To a certain degree everyone wants to keep playing. I grew up playing a lot of sports and it’s ingrained in my identity. I learned a lot about myself through sports and I loved working with a group of guys who had a common goal. It was very hard to give it up. But I feel like I came to terms with it. Football season ends in the Fall/Winter so then I had 6 months of “freedom” before I graduated to strategize and plan my next steps. I was very lucky to be at such a great school that prepared me for whatever I wanted to do.

Was there anything that you weren’t prepared for when you entered your job?

Getting used to a lot of the formalities you find across workplaces was a bit of an adjustment along with following the direction of someone that you may not see daily.

What was the biggest lesson you learned during your time as a student-athlete?

One of the most important things for me playing at WashU was the sense of community I got from the team. When you get there late in the summer, you’re the only people on campus and all your time is spent with your teammates before any other student arrives to start class. I learned how to be there for others and to support people who need extra help. The freshman class is brand new so it’s just time to bond with your friends and form a type of family away from home. I’m from St. Louis so I can’t say I felt too out of place, but I found it really nice to be able to form that before anybody else was on campus. We learned a lot about each other in summer camp and it was pretty awesome to be a part of. It’s nice to have those connections forever.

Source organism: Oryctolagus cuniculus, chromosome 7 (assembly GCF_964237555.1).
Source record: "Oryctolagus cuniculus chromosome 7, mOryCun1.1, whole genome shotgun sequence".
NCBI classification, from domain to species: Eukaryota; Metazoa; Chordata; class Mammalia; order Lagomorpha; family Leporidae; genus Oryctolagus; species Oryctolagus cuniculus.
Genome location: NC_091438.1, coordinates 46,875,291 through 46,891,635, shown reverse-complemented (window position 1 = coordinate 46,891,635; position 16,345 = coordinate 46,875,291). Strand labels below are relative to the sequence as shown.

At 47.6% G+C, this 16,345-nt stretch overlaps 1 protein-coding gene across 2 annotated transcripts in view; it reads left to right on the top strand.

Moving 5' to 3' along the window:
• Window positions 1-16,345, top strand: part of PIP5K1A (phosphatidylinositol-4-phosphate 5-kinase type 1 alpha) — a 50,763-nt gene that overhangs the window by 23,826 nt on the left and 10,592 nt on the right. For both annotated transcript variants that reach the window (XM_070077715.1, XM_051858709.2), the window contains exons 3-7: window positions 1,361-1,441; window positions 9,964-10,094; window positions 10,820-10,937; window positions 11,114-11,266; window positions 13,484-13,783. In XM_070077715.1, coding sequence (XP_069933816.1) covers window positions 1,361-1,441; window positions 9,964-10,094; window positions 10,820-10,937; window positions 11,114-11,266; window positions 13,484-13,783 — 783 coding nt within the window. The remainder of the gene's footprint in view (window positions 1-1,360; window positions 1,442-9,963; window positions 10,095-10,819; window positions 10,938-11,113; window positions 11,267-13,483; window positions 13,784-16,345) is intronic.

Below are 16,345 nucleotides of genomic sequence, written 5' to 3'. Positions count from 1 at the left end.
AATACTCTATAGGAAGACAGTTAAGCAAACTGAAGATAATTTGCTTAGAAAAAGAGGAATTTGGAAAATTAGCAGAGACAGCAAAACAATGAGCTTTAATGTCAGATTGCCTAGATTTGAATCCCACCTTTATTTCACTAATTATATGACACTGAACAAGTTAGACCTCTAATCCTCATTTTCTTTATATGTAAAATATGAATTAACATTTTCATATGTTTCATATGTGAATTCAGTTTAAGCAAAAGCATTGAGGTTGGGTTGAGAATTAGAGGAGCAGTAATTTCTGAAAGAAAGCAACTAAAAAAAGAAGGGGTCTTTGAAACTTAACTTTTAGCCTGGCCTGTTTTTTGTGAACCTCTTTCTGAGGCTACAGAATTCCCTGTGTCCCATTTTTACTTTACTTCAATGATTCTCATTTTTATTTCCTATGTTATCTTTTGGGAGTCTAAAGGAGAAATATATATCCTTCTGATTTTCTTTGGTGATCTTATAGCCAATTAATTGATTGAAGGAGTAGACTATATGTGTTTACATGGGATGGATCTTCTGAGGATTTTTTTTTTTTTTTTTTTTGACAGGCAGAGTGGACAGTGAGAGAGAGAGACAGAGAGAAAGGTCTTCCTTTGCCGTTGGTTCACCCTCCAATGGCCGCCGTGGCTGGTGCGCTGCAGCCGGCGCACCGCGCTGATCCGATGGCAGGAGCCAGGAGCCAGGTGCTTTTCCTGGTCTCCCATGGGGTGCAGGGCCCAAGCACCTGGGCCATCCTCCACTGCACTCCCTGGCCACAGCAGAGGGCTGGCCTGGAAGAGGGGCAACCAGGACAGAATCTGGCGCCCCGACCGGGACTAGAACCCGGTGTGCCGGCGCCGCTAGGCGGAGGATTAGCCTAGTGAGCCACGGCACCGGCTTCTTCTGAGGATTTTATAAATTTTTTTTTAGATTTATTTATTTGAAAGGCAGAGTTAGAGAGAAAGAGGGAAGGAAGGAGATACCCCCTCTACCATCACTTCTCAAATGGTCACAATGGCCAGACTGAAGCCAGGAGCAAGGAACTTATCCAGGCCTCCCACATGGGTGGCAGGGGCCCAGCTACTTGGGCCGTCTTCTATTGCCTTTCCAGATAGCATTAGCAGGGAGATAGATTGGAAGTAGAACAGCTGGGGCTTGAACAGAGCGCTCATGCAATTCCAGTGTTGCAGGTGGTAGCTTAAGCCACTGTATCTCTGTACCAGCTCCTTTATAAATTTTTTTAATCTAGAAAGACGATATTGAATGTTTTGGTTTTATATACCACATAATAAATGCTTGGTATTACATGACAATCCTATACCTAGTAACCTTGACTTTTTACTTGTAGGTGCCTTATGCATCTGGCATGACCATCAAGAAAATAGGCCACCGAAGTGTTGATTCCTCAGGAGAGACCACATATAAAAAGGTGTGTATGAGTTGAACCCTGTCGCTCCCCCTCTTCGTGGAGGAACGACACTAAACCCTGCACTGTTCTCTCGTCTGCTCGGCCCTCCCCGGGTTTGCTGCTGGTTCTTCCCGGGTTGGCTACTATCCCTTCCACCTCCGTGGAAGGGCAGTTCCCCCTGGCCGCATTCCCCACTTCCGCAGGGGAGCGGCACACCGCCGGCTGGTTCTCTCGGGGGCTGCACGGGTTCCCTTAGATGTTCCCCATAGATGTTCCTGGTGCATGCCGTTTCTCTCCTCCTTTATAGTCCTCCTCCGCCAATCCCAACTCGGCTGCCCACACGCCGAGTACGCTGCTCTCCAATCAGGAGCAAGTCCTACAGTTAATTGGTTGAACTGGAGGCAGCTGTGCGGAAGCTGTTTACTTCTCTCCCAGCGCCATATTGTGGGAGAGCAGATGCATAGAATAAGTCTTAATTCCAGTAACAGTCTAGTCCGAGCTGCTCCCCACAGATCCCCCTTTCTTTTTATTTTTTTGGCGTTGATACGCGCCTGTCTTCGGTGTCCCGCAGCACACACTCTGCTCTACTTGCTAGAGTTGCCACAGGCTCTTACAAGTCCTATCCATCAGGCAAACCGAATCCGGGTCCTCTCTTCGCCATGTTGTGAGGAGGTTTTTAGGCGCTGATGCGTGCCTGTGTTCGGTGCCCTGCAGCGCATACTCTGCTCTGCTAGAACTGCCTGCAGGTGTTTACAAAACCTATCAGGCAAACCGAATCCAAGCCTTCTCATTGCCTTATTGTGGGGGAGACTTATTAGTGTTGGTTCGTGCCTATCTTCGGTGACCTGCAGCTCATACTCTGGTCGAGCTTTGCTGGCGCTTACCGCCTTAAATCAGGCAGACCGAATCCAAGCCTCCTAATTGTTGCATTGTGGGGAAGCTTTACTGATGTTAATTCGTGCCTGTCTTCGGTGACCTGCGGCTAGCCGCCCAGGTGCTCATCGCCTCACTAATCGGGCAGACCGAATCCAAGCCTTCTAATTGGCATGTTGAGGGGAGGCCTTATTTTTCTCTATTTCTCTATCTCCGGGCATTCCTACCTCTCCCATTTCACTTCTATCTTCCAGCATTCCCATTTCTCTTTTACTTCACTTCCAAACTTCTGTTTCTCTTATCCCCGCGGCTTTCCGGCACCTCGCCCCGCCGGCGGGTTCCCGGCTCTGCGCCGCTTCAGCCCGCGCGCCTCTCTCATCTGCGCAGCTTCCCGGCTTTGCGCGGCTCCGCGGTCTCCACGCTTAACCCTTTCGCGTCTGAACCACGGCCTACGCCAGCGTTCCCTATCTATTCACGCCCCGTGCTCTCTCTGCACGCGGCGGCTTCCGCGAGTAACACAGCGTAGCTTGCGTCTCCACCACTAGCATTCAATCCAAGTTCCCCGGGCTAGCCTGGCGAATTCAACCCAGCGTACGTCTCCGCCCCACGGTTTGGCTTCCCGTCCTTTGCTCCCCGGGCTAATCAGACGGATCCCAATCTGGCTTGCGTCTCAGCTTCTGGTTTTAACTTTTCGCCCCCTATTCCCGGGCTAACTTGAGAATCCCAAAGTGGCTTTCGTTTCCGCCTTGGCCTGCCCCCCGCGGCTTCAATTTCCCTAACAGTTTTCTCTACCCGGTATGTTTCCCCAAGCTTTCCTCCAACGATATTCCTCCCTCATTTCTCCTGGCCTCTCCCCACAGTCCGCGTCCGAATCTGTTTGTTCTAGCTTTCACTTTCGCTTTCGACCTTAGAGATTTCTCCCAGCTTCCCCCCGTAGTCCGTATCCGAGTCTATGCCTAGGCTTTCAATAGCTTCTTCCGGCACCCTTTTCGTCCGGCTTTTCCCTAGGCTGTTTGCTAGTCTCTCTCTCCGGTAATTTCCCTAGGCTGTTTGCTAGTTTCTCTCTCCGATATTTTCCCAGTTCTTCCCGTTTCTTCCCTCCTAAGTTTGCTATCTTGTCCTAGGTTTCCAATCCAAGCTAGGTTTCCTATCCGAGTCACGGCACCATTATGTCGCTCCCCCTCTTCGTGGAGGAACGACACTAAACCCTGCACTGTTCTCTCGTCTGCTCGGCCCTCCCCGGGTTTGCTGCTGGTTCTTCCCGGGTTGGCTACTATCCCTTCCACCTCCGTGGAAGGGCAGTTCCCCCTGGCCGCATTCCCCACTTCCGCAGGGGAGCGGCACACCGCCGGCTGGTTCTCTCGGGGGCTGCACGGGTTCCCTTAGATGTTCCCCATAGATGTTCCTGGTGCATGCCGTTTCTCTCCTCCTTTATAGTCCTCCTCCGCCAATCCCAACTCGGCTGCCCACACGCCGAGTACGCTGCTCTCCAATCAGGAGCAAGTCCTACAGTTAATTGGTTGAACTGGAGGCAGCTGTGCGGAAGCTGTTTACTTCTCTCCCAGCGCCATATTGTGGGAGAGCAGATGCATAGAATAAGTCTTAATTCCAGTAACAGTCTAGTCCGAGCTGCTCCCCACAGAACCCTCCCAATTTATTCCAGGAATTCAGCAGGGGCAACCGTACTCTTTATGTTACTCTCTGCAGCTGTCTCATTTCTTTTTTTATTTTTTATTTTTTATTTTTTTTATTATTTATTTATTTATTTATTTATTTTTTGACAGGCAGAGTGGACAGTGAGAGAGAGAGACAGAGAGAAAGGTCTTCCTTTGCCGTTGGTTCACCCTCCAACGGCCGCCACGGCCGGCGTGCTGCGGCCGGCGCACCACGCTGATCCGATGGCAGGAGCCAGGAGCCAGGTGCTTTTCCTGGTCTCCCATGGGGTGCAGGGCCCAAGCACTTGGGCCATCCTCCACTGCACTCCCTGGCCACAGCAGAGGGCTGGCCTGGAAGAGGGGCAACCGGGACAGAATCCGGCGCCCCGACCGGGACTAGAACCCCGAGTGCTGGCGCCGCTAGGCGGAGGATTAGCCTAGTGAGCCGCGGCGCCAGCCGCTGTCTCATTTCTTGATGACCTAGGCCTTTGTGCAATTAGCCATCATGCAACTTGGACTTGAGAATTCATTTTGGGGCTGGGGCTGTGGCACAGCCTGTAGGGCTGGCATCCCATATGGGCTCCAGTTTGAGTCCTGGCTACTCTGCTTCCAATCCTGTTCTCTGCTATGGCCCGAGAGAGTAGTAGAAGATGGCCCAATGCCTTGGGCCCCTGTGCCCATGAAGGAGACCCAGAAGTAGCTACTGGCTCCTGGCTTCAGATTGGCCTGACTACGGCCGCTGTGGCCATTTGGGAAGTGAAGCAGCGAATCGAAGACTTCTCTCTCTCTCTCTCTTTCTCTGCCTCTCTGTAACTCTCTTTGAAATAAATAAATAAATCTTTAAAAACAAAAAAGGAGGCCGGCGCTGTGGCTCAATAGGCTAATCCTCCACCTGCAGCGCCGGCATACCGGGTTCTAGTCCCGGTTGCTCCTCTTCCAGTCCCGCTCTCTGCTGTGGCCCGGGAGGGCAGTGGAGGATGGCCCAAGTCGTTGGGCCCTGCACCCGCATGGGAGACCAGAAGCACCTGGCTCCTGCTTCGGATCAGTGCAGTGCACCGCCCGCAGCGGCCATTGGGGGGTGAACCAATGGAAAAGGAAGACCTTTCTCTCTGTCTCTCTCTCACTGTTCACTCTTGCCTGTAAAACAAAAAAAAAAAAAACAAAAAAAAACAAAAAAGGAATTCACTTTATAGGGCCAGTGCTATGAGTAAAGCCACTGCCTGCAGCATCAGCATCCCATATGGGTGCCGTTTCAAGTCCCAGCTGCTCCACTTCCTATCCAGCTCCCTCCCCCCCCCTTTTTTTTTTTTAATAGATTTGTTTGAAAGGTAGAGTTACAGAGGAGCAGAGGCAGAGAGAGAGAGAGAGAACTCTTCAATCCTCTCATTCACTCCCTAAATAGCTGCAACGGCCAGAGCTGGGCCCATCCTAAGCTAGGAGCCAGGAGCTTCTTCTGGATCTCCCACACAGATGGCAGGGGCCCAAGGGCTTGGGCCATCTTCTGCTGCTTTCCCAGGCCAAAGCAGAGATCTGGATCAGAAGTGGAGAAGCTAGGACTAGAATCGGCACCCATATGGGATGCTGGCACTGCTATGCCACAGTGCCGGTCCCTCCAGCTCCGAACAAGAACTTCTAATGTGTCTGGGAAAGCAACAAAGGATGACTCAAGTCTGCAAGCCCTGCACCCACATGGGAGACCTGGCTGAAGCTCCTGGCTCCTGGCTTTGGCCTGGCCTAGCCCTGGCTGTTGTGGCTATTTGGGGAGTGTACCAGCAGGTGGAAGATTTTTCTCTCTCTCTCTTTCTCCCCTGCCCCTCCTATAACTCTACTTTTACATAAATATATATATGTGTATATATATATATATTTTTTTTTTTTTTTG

What was the greatest challenge you faced as an athlete at Wash U?

Finding time to explore everything I was interested in and to make sure I could do them successfully. Participating in collegiate athletics and being a captain of the team was more than enough, but I also joined a business fraternity, was on the board of two student groups, and represented the team to the Student-Athlete Advisory Committee. Along with an academic load, I felt I had a lot of balls in the air at times. Fortunately, I had great coaches and advisors who gave me plenty of encouragement and always told me what I needed to hear to guide me through tougher times throughout my collegiate career.

If you could go back and give yourself one piece of advice as a student-athlete, what would it be?

I would tell myself to relax and enjoy my time a bit more. In sports you can be so focused and put a lot of pressure on yourself or teammates to perform at a level you know you can reach. You have to realize that everybody wants the same thing. Relax and have fun. Take lessons from the ups and the downs so that you build on them in the future.

Finish this sentence: My biggest strength as a leader is…

Being able to accept a perspective different from my own.